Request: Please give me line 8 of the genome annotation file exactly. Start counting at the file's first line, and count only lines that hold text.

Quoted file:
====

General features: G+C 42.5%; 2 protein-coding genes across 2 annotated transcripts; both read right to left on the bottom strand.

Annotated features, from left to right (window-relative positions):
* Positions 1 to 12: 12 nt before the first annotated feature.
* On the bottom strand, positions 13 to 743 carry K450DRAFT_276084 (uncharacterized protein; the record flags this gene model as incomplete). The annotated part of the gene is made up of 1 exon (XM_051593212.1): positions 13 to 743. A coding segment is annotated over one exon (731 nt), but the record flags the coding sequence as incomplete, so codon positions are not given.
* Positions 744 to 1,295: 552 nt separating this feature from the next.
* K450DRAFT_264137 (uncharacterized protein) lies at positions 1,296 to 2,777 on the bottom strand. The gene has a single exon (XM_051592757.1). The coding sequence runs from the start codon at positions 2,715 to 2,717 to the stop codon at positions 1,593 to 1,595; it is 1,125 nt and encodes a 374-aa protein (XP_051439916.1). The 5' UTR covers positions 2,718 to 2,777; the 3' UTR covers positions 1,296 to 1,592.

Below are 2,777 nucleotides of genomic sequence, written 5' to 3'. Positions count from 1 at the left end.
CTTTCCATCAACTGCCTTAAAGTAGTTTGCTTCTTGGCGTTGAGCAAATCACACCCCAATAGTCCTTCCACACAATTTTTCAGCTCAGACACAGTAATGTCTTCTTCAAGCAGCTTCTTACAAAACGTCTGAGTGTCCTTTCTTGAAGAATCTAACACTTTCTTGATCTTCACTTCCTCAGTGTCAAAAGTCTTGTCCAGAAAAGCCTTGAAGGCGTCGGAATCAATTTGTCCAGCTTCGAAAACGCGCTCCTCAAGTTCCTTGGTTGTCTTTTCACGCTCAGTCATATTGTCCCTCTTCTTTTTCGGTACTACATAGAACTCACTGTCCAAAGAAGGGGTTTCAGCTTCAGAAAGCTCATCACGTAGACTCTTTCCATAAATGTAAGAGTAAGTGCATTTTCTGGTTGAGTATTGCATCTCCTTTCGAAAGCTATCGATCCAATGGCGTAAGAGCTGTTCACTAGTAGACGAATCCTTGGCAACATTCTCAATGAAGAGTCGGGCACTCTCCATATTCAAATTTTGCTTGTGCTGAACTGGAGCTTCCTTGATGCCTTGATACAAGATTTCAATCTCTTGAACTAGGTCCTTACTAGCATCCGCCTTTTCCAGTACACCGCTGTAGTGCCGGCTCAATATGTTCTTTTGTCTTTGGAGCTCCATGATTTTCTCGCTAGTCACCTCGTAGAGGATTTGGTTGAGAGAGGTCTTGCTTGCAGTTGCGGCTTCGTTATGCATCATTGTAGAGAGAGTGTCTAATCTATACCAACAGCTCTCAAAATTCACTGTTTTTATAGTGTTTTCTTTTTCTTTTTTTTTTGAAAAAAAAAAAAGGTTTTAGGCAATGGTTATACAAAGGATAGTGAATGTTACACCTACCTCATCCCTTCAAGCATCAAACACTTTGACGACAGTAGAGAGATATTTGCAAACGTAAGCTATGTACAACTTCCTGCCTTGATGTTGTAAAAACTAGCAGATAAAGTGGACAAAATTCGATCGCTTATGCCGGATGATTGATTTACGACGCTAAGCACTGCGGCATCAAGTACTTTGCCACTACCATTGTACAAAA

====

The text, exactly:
CTTTCCATCAACTGCCTTAAAGTAGTTTGCTTCTTGGCGTTGAGCAAATCACACCCCAATAGTCCTTCCACACAATTTTTCAGCTCAGACACAGTAATGTCTTCTTCAAGCAGCTTCTTACAAAACGTCTGAGTGTCCTTTCTTGAAGAATCTAACACTTTCTTGATCTTCACTTCCTCAGTGTCAAAAGTCTTGTCCAGAAAAGCCTTGAAGGCGTCGGAATCAATTTGTCCAGCTTCGAAAACGCGCTCCTCAAGTTCCTTGGTTGTCTTTTCACGCTCAGTCATATTGTCCCTCTTCTTTTTCGGTACTACATAGAACTCACTGTCCAAAGAAGGGGTTTCAGCTTCAGAAAGCTCATCACGTAGACTCTTTCCATAAATGTAAGAGTAAGTGCATTTTCTGGTTGAGTATTGCATCTCCTTTCGAAAGCTATCGATCCAATGGCGTAAGAGCTGTTCACTAGTAGACGAATCCTTGGCAACATTCTCAATGAAGAGTCGGGCACTCTCCATATTCAAATTTTGCTTGTGCTGAACTGGAGCTTCCTTGATGCCTTGATACAAGATTTCAATCTCTTGAACTAGGTCCTTACTAGCATCCGCCTTTTCCAGTACACCGCTGTAGTGCCGGCTCAATATGTTCTTTTGTCTTTGGAGCTCCATGATTTTCTCGCTAGTCACCTCGTAGAGGATTTGGTTGAGAGAGGTCTTGCTTGCAGTTGCGGCTTCGTTATGCATCATTGTAGAGAGAGTGTCTAATCTATACCAACAGCTCTCAAAATTCACTGTTTTTATAGTGTTTTCTTTTTCTTTTTTTTTTGAAAAAAAAAAAAGGTTTTAGGCAATGGTTATACAAAGGATAGTGAATGTTACACCTACCTCATCCCTTCAAGCATCAAACACTTTGACGACAGTAGAGAGATATTTGCAAACGTAAGCTATGTACAACTTCCTGCCTTGATGTTGTAAAAACTAGCAGATAAAGTGGACAAAATTCGATCGCTTATGCCGGATGATTGATTTACGACGCTAAGCACTGCGGCATCAAGTACTTTGCCACTACCATTGTACAAAA